Grassroots Solar honored with 'Brilliance Award'


DORSET — Bill Laberge said he hasn't had an electric bill in five years despite running his home and business, as well as an electric car, primarily off of electricity.

Laberge does still use some propane but hopes to remedy that soon.

"My goal this year is to remove fossil fuels from the property," Laberge said.

The owner of Grassroots Solar of Dorset was honored recently by the German battery manufacturer Sonnen Batterie with a 2018 Brilliance Award, which is "bestowed upon thought leaders and innovators who, in partnership with Sonnen," according to the press release.

And Laberge practices what he preaches to customers and has installed solar panels on the roof of his shop and office totaling nearly 10 kilowatts of output feeding a Sonnen battery.

Laberge said the panels produce enough electricity to keep the battery topped off and send power back into the electrical grid where Green Mountain Power credits him toward future bills.

The electric utility does not pay for the credit in cash but pays off any current amount owed and credits extra production to his account toward future bills.

That credit pays off in the winter months when the sunlight isn't as strong thanks to Vermont's location on the globe.

As he describes the system, Laberge's Sonnen battery is reporting that the sun, despite it being an overcast day in early November, is producing enough wattage to handle the demand from his business, from which he is charging his Chevy Volt electric car, and nearby house, and is still uploading 0.4 kilowatts of power back into the grid. A few moments later the sun fights through the morning haze a little bit more and the production being sent back into the system jumps to 1.1 kilowatts.

In addition to the financial benefit, Laberge said the system also provides emergency power back up that would easily last 12 hours depending on how it is configured in the case of a power outage, something Laberge said is happening more frequently as recent storms have proven more destructive to the power grid.

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The energy stored in the battery powers his house and shop and by managing the items that are running off the battery can continue to charge the system until GMP comes back online.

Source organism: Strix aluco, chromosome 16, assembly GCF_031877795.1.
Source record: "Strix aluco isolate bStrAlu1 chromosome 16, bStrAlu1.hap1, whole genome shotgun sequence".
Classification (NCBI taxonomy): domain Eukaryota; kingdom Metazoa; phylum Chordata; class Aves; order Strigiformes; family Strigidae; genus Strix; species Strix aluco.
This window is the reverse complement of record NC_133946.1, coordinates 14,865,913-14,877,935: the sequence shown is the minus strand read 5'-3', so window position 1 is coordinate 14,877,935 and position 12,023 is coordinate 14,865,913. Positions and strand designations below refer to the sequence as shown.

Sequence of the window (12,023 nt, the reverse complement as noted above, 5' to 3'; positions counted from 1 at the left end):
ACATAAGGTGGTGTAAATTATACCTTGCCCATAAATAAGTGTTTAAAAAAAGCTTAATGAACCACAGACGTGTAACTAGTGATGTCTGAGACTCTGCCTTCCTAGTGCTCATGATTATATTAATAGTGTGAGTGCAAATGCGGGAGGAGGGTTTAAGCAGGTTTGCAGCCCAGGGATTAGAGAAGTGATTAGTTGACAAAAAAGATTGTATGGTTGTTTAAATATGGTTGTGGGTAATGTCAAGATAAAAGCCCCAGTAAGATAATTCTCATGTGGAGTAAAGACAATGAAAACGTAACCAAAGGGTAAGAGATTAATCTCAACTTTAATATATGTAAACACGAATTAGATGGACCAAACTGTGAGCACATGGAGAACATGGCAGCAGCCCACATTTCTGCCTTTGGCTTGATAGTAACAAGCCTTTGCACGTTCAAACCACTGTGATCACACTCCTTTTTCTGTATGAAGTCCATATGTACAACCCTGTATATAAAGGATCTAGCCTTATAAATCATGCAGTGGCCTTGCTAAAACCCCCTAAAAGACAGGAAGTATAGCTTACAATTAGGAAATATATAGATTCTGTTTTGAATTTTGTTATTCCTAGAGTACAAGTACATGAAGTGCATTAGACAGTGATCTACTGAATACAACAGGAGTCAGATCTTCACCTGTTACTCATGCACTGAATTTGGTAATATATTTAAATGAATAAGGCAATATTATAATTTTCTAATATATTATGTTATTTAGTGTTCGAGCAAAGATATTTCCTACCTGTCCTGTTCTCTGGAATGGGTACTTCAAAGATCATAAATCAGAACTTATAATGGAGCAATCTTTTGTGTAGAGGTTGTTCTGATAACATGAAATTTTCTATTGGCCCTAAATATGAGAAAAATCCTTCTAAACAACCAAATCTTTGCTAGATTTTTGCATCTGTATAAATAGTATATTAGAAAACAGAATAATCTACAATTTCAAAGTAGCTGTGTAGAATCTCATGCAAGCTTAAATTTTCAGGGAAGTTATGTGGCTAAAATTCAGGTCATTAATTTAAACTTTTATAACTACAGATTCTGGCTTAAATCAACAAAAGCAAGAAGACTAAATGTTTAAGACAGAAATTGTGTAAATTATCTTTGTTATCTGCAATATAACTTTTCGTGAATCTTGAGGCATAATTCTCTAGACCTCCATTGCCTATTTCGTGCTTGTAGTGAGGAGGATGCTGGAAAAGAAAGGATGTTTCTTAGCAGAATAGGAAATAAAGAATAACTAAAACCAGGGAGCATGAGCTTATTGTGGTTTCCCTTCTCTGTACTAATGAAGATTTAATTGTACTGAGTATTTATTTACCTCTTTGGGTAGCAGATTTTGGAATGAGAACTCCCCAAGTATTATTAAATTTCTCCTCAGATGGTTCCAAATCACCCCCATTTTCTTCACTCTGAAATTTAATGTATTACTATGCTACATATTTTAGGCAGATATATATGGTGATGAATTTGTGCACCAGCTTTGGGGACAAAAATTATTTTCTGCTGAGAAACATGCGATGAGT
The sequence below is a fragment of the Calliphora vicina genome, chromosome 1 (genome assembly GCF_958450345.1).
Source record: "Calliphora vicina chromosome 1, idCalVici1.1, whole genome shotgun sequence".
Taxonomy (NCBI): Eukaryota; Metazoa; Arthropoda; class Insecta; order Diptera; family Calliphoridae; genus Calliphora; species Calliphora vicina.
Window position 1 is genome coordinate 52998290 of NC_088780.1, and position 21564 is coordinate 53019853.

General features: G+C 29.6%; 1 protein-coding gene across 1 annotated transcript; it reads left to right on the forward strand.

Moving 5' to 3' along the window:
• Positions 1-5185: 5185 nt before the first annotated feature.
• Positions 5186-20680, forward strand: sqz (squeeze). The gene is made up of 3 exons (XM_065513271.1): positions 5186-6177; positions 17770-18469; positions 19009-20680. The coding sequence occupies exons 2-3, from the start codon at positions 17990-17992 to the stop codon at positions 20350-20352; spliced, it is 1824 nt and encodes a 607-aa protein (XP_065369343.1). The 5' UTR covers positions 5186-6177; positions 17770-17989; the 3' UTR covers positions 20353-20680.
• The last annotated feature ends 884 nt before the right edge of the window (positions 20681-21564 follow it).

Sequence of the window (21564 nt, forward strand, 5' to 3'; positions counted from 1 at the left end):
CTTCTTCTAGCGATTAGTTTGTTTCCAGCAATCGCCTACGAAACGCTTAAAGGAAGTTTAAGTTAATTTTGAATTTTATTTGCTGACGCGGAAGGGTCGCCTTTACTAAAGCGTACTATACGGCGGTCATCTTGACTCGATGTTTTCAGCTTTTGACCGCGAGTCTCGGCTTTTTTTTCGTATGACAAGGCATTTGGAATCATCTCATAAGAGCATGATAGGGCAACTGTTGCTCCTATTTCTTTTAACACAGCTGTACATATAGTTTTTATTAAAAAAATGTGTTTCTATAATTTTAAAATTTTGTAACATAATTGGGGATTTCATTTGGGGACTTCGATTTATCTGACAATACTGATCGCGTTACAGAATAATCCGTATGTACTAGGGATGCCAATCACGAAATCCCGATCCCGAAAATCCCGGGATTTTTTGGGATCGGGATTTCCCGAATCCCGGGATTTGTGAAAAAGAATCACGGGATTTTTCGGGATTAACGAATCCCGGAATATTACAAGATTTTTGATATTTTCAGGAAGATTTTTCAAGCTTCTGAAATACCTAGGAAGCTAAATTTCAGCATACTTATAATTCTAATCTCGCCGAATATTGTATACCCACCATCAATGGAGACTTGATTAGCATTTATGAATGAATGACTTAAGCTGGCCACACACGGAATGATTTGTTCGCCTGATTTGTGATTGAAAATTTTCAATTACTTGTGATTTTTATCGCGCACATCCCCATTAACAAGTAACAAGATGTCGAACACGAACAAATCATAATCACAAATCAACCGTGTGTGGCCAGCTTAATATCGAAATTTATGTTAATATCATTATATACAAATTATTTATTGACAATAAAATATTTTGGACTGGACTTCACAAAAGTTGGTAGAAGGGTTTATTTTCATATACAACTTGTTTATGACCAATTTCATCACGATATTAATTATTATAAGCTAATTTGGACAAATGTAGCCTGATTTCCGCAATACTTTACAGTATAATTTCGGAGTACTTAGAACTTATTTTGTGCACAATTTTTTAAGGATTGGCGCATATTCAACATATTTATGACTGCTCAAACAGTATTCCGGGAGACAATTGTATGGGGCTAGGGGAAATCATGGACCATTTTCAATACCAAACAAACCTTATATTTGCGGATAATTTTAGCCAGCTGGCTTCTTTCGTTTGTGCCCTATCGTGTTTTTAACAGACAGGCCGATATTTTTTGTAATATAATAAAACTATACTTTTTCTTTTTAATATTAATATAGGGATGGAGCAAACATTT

The key, Laberge said, is the Sonnen battery systems he installs. He said the Sonnen systems are safer than other batteries because they are lithium iron phosphate batteries and do not contain any cobalt, the element Laberge said makes other batteries susceptible to potentially catching fire, or what Laberge described as "thermal runaway."

"These are really safe and secure," Laberge said. "The technology is really evolving."

While Laberge is installing similar systems to what he has in homes around the area, solar panels and battery systems are being used to power groups of homes in Puerto Rico following the destruction that country has sustained from recent hurricanes.

Laberge has been part of a group that has worked to install solar installations powering homes there and continues to advocate for solar to help that country rebuild its shattered electrical infrastructure.

Sonnen, in the release, said Laberge's efforts in Puerto Rico was partially the reason behind it bestowed the honor on Grassroots Solar.

"As an active advocate for energy storage, Grassroots Solar is creating a clean energy future through extensive homeowner education," the release reads. "This includes advocating with local and state representatives as well as their innovation with projects in Puerto Rico to increase awareness about energy resilience for people devastated by climate disasters."

Laberge said he was honored to be recognized.

"We have worked hard to educate and explain the benefits of solar energy and backup energy storage," Laberge said. "Our work in Puerto Rico on behalf of the hurricane victims shows the powerful difference solar and storage can make in providing energy security."

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Contact Darren at or by cell at 802-681-6534.


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